Explaining congressional casework styles.
Using questionnaire and interview data from 1977 to 1978 on 146 House and 72 Senate offices, this study examines five aspects of congressional casework activity: the amount of time members personally devote to casework, the size of their casework staffs, the percentage of casework done in home offices, the degree to which congressmen attempt to solicit cases, and their propensity to use casework for electoral or public relations purposes. Multiple regression analysis shows significant but substantively minor effects on casework decisions for a number of member-related and constituency-related independent variables. The most important findings are that (1) only a small proportion of the variance in casework activities can be explained by the variables used here, (2) member seniority proves to be the most consistent factor in explaining such activities, and (3) "demand- side" factors (constituency demands, traditions, expectations) are more important than previous research indicated.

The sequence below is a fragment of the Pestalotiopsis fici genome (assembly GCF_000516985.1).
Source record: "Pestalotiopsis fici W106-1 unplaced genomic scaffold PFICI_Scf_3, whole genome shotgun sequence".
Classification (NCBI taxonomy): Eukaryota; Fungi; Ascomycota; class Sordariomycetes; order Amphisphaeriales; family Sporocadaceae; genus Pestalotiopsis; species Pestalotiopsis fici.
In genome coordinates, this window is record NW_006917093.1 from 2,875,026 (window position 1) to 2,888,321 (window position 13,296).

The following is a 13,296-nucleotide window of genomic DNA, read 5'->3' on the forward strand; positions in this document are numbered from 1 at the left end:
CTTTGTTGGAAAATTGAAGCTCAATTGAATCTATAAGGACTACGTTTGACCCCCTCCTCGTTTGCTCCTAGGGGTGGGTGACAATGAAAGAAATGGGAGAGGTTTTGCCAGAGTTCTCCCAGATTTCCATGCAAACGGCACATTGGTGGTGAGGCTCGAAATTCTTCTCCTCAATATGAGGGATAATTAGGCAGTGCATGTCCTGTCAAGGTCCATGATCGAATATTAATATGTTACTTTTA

|Main Author:||Johannes, John.|